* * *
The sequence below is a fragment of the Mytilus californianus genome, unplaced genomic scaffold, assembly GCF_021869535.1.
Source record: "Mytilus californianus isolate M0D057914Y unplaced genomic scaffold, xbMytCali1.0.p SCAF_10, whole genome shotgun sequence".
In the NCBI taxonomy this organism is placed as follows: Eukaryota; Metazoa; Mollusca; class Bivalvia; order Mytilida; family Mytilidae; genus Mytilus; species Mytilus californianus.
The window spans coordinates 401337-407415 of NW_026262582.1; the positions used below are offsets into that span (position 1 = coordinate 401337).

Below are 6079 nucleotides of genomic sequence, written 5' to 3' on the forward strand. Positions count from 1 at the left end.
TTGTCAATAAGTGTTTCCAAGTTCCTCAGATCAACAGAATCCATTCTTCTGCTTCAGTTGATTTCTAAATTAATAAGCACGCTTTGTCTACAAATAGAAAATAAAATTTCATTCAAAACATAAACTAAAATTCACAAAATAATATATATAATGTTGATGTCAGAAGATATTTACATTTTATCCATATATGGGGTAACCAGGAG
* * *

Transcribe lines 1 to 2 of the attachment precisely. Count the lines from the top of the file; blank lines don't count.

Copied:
The sequence below is a fragment of the Mytilus californianus genome, unplaced genomic scaffold, assembly GCF_021869535.1.
Source record: "Mytilus californianus isolate M0D057914Y unplaced genomic scaffold, xbMytCali1.0.p SCAF_10, whole genome shotgun sequence".